Friday, June 3, 2016

2 Questions

There are many big, controversial questions in this world that I could just write on here that would set the room on fire with opinion, but I'm going to choose to focus a bit on questions that relate to our generation and may not be talked about very often. Hopefully they will provoke a little thought in each individual person that reads this because they are more personal questions.

The first question I would like to look into is how what you wear affects how well you work (at school in this case). There was a study done by people in different outfits, and the ones who were more dressed up did much better, and were more confident. Do you think this is true? When you come to school in sweatpants, are you as confident as when you come to school in a well put together outfit? People compare in high school a lot. Who does better in school, who is wearing the nicest outfit, who has the best personality. Let's talk about how it does or does not affect you. 

Another question that I would like to bring up is are you really addicted to your phone or are older people just telling you that? What makes someone addicted to their phone?

This link from the Huffington Post talks about how phones affect our lives and how we can check if we may have Nomophobia. 

“Nomophobia is considered a modern age phobia introduced to our lives as a byproduct of the interaction between people and mobile information and communication technologies, especially smartphones,” Caglar Yildirim

First, take the quiz to find out where you lay on the scale. It ranges from not at all Nomophobic to severe Nomophobia. Are your results accurate?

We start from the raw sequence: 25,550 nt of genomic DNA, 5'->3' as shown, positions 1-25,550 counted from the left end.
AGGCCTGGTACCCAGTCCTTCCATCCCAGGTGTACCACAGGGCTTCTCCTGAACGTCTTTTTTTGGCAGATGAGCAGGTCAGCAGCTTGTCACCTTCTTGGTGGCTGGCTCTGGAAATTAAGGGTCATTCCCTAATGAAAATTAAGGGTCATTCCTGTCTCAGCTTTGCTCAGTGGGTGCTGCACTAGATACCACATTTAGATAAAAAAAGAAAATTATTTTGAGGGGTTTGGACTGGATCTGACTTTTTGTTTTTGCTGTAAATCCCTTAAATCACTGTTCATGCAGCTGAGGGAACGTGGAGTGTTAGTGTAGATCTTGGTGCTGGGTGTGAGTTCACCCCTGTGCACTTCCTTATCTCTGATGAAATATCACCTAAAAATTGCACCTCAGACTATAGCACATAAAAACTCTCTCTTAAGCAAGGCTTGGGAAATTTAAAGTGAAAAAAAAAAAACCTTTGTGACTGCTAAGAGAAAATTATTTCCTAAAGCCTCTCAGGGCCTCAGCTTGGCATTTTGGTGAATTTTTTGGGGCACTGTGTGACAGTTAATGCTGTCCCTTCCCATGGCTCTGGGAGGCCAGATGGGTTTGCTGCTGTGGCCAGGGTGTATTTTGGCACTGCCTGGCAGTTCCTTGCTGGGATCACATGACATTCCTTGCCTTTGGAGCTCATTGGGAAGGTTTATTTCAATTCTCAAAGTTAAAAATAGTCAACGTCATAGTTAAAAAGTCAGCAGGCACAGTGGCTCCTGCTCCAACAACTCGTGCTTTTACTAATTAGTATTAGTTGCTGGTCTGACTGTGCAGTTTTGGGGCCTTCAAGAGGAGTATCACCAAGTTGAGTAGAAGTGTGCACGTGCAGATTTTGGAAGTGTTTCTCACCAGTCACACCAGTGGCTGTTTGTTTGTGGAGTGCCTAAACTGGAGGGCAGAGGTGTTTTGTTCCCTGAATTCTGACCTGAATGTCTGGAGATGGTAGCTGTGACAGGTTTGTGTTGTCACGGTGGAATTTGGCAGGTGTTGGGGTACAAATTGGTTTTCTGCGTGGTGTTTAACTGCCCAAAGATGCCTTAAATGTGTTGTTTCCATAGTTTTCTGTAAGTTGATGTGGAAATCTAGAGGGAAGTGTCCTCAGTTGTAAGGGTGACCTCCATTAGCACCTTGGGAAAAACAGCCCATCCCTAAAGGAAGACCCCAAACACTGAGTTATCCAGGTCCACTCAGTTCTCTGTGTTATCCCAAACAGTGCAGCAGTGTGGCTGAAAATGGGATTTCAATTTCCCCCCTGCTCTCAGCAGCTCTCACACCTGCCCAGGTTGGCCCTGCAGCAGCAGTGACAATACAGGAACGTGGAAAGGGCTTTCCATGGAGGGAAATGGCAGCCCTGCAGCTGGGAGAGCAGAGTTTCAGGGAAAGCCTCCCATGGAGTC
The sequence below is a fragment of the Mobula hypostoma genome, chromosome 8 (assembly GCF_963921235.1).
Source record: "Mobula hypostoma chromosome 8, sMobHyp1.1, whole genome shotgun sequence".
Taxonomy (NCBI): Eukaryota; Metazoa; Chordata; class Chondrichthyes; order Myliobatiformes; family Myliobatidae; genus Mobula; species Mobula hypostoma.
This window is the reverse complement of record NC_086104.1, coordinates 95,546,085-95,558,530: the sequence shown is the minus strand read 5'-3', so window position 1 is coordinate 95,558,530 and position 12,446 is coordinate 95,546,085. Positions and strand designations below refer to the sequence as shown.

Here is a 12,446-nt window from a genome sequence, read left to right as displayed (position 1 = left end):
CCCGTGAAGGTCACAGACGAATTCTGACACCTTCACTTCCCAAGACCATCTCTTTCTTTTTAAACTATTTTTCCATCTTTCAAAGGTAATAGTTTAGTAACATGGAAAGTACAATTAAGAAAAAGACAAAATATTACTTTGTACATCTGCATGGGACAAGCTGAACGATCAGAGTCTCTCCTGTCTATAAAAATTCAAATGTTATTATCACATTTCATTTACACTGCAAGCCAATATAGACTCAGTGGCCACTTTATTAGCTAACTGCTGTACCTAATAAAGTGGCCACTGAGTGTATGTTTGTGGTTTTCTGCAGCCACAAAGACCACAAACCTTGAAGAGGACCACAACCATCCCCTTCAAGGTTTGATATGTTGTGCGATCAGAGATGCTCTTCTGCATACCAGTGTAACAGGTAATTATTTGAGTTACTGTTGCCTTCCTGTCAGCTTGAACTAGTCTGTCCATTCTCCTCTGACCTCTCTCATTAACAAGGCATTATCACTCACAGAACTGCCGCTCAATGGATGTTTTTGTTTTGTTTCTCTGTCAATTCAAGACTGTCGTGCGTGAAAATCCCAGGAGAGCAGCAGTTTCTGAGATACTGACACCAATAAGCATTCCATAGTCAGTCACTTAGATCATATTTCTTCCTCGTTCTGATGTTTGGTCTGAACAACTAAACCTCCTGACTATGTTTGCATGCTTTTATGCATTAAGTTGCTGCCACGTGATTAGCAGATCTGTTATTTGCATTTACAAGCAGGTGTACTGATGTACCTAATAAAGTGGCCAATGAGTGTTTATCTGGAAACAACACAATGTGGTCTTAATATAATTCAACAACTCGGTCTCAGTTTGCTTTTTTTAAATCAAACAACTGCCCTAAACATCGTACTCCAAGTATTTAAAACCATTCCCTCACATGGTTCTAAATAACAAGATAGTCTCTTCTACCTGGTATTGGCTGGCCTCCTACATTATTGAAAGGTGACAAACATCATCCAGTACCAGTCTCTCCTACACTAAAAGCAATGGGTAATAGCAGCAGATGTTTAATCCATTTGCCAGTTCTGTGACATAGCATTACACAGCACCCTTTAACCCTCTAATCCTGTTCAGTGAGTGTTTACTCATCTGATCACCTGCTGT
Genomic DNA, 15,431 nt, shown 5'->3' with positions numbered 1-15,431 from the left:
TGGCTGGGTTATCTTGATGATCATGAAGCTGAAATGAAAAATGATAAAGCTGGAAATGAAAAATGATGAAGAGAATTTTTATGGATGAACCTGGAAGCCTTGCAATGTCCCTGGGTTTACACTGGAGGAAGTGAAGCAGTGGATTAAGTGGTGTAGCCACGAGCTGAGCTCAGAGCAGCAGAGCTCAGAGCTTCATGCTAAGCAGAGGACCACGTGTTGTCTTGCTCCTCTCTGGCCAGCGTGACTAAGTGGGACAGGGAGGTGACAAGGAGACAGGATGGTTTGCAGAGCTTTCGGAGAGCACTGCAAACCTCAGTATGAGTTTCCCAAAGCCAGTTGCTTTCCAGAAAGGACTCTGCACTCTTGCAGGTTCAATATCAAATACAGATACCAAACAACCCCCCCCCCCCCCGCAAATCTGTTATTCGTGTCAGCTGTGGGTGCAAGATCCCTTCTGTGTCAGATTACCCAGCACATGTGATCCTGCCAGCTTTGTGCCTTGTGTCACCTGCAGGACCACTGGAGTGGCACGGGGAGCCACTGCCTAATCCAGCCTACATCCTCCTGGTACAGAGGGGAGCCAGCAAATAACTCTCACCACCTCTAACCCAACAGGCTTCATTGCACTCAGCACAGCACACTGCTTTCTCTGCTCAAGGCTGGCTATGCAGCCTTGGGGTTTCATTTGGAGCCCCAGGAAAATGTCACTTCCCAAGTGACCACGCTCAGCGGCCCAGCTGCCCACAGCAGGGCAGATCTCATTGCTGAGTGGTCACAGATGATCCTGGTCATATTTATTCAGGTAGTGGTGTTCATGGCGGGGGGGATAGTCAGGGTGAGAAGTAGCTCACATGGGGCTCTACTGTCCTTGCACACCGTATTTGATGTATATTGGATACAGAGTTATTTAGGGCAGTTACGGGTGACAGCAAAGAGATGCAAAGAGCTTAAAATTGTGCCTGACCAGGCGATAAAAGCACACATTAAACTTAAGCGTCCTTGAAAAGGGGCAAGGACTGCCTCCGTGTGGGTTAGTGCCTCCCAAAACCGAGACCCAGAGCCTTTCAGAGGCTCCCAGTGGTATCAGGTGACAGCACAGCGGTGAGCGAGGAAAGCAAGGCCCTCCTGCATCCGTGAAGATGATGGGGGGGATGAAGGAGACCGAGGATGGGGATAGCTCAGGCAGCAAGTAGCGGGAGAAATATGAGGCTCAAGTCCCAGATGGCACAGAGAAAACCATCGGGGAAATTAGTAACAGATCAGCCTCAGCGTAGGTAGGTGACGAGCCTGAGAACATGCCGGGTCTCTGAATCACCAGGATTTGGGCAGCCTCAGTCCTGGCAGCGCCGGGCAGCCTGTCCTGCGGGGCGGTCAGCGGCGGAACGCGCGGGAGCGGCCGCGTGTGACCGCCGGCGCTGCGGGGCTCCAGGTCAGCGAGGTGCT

Let's talk about how phones affect us in our everyday lives, and if you think you are actually addicted to your phone. Or, if you think the test is an inaccurate depiction of your relationship with your phone. Be honest with yourself!


1. Does what you wear affect how well you work and how confident you are in school? 
2. Are you really addicted to your phone? 

Sunday, May 22, 2016

Who owns our reality?

Media has changed a lot over the years. People used to rely entirely on print media such as magazines and newspapers to get information about their town, national, and global news. This was the most efficient way possible, even though now we may think it is not fast or efficient enough. There was no thought that the internet could take over and be dominant over the traditional way of getting news. It has most definitely dominated the world, though. Print media seems to be getting more and more obsolete.

The Internet may be faster, more efficient, more diverse, and easier to access, but print media has some advantages that we must not forget about. Some are mentioned on this website from an advertising standpoint. When reading a newspaper, there aren't pop-up ads or click bait. You can hand pick exactly what source you would like to receive your news from, and they are often more trustworthy than some companies online. If you are a company trying to decide what the benefits for print publications are, you may think of your audience that appreciates having a hard copy in their hand, or the reduction of competitors trying to get your viewers to get on their website instead, for example. The Internet has many advantages, but in reality, print media is much simpler.